Showing posts from October 6, 2013

Review: Tasmanian Devils

Base-jumping thrill-seekers (Kenneth Mitchell, Roger Cross, and Terry Chen among them) end up in deep poop in Tasmania (by way of Vancouver it seems) when they find that the location they have chosen for their latest jump is full of Tasmanian devils. Not just any Tasmanian devils, though. No, these buggers are huge, blood-thirsty ancestors of the relatively small, cute-ugly (in that pathetic three-legged dog kinda way) Aussie marsupials. Don’t worry, though, because park ranger Danica McKeller (yes, that Danica McKeller) is on hand, and in addition to being kinda sorta law enforcement (ish), she’s also a Masters student who just so happens to know a thing or two about Aussie wildlife. So she says, anyway. I’m still not sure about that myself, being actually from Australia.   It takes a special level of incompetence to deliver a worse SyFy Channel film than usual, and so director Zach Lipovsky (who apparently comes from a special FX background) and writer Brook Durham (who

Review: The Sitter

Jonah Hill is a dipshit college dropout (well, he was suspended actually) asked by his incredibly understanding divorcee mother (Jessica Hecht, who is surely way too young to be Hill’s mother) to mind the neighbours’ (Erin Daniels and D.W. Moffett) kids for the evening, after Hecht has already arranged to go out on a double date and the neighbours’ babysitter calls in sick. Meanwhile, Hill’s manipulative girlfriend (Ari Graynor) wants Hill to score her some drugs and deliver them to her at a party. So Hill decides to take the kids with him and get her some drugs in exchange for the sex he’s clearly never going to get from her because she’s obviously using him. Unfortunately, these kids are more than a handful; Max Records plays the over-medicated wimpy kid, Landry Bender is the wannabe Kardashian celebrity who wears a seriously inappropriate amount of makeup, and Kevin Hernandez is an adopted Hispanic kid prone to running off. And taking frequent pit stops that are merely an excuse

Review: Broken Embraces

Lluis Homar stars as a blind writer going by the pen name Harry Caine, who used to be a filmmaker under his real name Mateo Blanco. The film flashes back to the mid 90s as we discover a tragedy from his past, and learn why he ended up changing his name to Harry Caine. He fell in love with the star of his latest film, Lena (Penelope Cruz), a former prostitute whose jealous rich lover acted as producer on the film (At the beginning of the film, in the present day, we find that the producer has just died). All of this is relayed to young Diego (Tamar Novas), the son of his production manager Judit (Blanca Portillo), the latter of whom checks in on Mateo from time to time and is clearly devoted to him. Ruben Ochandiano plays the mysterious ‘Ray X’, apparently a screenwriter who wants Mateo’s help on a script that seems like an act of revenge against an insufferable father. However, Mr. X is really a figure from Mateo’s past come back to haunt and potentially hurt him. Or does he have o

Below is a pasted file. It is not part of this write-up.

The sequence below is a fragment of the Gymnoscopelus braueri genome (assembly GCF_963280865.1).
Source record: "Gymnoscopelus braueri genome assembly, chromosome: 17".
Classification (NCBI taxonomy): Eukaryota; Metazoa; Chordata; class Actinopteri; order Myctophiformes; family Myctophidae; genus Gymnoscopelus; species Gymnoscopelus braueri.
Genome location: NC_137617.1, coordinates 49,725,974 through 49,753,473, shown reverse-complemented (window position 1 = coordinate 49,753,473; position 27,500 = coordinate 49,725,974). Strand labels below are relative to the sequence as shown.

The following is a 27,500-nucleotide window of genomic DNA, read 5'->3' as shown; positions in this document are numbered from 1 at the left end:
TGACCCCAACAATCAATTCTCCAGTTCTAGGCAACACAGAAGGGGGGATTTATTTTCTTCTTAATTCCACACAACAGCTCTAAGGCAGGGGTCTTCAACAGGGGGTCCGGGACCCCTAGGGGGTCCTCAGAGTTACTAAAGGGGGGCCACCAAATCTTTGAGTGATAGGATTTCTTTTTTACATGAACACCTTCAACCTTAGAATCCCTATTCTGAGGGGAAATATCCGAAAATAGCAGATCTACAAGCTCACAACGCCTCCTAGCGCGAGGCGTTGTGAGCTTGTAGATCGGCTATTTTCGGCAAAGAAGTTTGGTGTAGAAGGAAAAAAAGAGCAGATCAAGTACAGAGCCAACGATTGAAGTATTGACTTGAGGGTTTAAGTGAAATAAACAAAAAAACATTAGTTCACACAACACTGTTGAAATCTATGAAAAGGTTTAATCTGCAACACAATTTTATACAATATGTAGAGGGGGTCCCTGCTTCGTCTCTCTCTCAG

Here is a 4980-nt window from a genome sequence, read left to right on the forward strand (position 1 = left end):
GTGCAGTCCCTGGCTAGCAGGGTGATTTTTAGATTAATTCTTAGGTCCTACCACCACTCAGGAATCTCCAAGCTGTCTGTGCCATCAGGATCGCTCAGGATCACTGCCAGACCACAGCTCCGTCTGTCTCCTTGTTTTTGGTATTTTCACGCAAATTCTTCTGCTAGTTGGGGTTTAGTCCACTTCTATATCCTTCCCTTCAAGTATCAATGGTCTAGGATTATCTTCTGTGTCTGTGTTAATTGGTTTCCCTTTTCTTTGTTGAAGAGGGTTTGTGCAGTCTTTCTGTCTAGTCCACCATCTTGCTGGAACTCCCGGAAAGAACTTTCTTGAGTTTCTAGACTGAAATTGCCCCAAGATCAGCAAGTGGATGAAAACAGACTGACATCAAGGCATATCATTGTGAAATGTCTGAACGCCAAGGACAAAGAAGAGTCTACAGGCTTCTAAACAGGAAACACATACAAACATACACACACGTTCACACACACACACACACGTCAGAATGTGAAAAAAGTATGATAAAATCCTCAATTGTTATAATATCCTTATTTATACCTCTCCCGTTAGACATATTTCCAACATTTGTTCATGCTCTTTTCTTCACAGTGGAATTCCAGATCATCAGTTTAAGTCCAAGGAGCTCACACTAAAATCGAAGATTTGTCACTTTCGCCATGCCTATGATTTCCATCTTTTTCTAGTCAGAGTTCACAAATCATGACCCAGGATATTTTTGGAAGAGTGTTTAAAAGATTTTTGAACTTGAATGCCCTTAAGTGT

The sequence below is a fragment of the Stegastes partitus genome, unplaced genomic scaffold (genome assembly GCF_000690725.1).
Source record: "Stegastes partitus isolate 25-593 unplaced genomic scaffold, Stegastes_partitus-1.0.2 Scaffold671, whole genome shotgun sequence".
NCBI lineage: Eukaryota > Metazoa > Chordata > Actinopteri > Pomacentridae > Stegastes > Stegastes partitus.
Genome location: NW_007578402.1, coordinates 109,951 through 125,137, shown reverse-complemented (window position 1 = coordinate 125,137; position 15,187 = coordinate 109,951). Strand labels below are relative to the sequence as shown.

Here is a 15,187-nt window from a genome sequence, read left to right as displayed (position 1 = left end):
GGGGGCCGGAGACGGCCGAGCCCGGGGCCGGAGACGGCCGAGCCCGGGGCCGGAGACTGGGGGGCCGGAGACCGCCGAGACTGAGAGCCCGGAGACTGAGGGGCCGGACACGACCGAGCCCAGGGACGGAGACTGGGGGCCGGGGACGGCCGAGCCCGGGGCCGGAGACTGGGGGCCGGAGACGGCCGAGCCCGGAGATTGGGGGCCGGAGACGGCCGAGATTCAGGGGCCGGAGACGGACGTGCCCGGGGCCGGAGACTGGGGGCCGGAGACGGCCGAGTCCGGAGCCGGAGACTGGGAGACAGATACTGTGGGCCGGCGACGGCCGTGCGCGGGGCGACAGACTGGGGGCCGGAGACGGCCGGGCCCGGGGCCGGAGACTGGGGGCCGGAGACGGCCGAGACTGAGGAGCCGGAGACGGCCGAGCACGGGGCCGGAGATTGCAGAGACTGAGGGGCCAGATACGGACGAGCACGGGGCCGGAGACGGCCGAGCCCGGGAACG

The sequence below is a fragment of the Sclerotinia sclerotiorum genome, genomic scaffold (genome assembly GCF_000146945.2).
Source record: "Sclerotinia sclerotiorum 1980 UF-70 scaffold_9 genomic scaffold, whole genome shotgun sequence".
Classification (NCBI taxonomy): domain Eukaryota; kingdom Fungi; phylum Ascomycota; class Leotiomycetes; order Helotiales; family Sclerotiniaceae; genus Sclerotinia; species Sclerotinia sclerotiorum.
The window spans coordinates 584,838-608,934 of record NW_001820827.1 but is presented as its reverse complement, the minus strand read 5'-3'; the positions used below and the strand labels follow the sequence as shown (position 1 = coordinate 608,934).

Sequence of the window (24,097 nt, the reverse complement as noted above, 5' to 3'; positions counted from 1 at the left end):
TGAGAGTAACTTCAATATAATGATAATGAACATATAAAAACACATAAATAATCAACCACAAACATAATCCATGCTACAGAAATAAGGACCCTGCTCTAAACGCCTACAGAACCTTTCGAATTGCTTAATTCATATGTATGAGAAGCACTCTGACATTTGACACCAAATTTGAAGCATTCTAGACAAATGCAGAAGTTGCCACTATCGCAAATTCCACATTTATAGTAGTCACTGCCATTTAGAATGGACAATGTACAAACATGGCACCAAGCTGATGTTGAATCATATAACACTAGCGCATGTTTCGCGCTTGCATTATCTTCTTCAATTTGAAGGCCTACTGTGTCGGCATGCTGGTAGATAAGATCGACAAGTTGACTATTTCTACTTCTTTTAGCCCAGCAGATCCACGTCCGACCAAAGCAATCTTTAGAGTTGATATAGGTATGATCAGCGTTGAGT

Review: Talk to Her

A story of two men (Lonely but outwardly caring and genial nurse Javier Camara and sensitive journo Dario Grandinetti) and the two comatose women they love (dancer Leonor Watling and female bullfighter Rosario Flores, respectively), albeit in very, very different fashions as neither woman is expected to make any sort of recovery. Camara (who spent most of his life looking after his mother) loved but barely even knew Watling before an accident struck her down, and he has attended to her ever since. The two men, meanwhile, form a bond as Camara (who is rather obsessively in love with Watling, but clearly a devoted and well-meaning sort) attempts to get the more pessimistic Grandinetti to converse with his loved one, no matter how hopeless their circumstance appears to be. Geraldine Chaplin plays Watling’s rather maternal dance teacher, whilst Elena Anaya turns up briefly as Grandinetti’s ex.   In addition to being my favourite Pedro Almodovar film, 2011’s “The Skin I Live In”

Review: The Dark Knight Rises

After being blamed for the ‘murder’ of Harvey Dent, Batman hasn’t been seen in years, and brooding millionaire Bruce Wayne (Christian Bale) has become uber-reclusive. A new villainous threat, the hulking and seemingly unstoppable Bane (Tom Hardy) is wreaking havoc on Gotham City, and this reluctantly coaxes the Dark Knight out of exile. Meanwhile, a sexy but selfish cat burglar named Selena Kyle (AKA Catwoman, for the slow-witted) has just stolen some Wayne family jewellery, which may or may not be her idea of foreplay. Let’s just say they’re both into tight rubber suits. Joseph Gordon-Levitt plays idealistic young cop John Blake, Marion Cotillard plays a smouldering business colleague of Wayne’s, Matthew Modine plays Deputy Commissioner to Gary Oldman’s Commissioner Gordon, Aussie Ben Mendelsohn plays a rich villain, and we get return appearances by Michael Caine’s loyal butler Alfred, and Morgan Freeman’s equally loyal gadget man Lucius Fox.   I don’t like the Christopher N